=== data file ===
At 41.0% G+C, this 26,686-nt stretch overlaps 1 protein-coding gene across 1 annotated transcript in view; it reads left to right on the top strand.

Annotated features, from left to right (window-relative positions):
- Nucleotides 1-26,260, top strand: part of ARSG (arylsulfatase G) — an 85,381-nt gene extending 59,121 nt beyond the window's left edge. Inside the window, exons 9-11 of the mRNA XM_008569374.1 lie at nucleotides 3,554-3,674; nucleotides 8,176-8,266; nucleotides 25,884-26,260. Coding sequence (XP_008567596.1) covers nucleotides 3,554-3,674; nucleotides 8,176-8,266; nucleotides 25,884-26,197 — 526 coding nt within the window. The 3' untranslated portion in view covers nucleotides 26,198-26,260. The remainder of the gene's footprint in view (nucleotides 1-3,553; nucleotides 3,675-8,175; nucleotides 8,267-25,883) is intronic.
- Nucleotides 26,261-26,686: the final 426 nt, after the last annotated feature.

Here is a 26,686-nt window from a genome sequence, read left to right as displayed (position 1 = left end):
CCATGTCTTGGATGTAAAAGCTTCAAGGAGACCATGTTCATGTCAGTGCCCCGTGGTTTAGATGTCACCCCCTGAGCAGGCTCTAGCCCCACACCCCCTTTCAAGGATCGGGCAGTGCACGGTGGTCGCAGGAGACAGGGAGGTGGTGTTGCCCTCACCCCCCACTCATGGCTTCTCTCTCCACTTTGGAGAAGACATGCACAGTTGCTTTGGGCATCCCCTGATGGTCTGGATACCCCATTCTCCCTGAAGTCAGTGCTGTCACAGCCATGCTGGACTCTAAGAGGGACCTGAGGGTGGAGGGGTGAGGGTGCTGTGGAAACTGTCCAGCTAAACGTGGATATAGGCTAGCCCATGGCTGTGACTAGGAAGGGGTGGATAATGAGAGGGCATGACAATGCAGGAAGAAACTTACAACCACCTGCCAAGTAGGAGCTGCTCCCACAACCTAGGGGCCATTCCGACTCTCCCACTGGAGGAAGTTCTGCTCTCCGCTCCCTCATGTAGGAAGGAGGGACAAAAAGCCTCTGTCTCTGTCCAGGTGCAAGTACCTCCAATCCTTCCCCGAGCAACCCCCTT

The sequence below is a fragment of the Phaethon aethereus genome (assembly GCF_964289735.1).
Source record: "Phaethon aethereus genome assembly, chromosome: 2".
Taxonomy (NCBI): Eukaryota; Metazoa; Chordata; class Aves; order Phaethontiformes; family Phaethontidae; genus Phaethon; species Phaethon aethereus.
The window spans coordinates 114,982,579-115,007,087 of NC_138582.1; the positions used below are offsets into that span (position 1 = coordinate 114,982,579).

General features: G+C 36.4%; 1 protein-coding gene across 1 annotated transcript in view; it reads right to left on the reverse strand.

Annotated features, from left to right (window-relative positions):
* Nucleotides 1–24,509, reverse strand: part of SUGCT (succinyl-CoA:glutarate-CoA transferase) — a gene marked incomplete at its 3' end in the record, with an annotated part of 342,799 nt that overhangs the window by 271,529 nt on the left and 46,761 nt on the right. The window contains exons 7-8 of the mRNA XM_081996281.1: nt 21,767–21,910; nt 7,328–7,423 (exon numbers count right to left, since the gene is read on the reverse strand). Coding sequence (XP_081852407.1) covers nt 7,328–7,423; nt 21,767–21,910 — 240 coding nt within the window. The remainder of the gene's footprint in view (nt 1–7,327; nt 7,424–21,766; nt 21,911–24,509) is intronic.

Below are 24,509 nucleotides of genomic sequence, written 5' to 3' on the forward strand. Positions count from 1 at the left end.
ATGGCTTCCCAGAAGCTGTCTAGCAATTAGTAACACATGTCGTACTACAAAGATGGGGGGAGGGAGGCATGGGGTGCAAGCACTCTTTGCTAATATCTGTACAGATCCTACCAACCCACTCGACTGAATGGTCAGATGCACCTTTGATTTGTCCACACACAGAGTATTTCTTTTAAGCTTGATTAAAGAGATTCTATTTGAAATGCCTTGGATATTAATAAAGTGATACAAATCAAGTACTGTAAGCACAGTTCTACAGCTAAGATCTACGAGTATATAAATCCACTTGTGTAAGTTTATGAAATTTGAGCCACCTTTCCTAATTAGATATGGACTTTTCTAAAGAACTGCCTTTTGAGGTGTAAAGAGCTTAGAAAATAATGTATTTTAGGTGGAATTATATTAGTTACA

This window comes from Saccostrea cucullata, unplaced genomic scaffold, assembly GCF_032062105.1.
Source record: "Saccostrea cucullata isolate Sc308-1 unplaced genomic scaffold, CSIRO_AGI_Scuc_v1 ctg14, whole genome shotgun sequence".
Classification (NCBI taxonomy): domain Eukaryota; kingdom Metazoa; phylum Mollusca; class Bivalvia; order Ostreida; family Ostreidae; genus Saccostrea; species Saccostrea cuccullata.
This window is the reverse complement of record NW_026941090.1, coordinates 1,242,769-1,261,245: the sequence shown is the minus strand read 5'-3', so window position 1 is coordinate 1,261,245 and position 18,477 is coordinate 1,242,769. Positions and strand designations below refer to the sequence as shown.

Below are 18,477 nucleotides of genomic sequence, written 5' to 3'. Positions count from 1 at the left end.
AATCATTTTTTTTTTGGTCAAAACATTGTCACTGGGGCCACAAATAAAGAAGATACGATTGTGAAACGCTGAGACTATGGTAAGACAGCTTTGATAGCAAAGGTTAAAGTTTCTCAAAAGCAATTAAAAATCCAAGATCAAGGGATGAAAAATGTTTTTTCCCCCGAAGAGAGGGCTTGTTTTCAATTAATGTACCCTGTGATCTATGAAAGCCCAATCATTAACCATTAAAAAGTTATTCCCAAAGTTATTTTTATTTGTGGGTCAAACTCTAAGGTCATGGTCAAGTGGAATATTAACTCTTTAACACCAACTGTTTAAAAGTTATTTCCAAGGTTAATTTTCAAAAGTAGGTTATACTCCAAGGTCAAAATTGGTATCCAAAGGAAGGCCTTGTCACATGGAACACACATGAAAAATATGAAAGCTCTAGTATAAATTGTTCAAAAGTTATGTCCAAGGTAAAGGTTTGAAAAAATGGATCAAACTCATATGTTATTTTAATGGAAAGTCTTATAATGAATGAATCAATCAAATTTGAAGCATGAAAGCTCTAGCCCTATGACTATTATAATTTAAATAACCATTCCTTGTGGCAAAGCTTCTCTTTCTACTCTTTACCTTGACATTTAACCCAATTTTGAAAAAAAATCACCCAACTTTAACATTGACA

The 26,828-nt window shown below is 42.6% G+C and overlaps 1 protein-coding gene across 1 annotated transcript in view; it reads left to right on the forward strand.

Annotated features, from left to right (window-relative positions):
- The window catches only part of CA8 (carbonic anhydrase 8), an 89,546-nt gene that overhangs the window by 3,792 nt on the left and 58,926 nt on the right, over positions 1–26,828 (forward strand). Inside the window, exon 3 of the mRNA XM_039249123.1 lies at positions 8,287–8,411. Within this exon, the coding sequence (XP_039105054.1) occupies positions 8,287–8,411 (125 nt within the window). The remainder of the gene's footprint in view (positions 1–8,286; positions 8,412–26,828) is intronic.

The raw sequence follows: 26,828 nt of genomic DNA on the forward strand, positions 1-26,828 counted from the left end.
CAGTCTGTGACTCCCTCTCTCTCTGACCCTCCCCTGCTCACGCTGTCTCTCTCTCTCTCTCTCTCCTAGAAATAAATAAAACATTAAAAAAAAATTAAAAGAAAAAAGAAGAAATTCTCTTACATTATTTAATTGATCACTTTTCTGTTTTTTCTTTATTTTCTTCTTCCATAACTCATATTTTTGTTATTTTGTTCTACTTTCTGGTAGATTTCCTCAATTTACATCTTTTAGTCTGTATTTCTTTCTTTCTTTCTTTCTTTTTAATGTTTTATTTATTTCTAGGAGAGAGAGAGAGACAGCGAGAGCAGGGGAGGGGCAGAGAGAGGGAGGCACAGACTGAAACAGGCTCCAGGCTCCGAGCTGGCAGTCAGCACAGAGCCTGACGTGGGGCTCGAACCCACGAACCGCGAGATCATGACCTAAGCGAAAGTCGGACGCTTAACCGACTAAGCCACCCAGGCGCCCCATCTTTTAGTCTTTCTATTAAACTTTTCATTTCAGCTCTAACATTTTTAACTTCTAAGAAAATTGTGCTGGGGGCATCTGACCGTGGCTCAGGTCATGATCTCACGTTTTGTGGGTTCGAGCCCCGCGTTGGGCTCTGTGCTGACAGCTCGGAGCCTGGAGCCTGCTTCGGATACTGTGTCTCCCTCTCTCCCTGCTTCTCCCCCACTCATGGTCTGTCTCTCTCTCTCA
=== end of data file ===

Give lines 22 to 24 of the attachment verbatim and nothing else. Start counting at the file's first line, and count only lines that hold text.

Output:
The 26,828-nt window shown below is 42.6% G+C and overlaps 1 protein-coding gene across 1 annotated transcript in view; it reads left to right on the forward strand.

Annotated features, from left to right (window-relative positions):
- The window catches only part of CA8 (carbonic anhydrase 8), an 89,546-nt gene that overhangs the window by 3,792 nt on the left and 58,926 nt on the right, over positions 1–26,828 (forward strand). Inside the window, exon 3 of the mRNA XM_039249123.1 lies at positions 8,287–8,411. Within this exon, the coding sequence (XP_039105054.1) occupies positions 8,287–8,411 (125 nt within the window). The remainder of the gene's footprint in view (positions 1–8,286; positions 8,412–26,828) is intronic.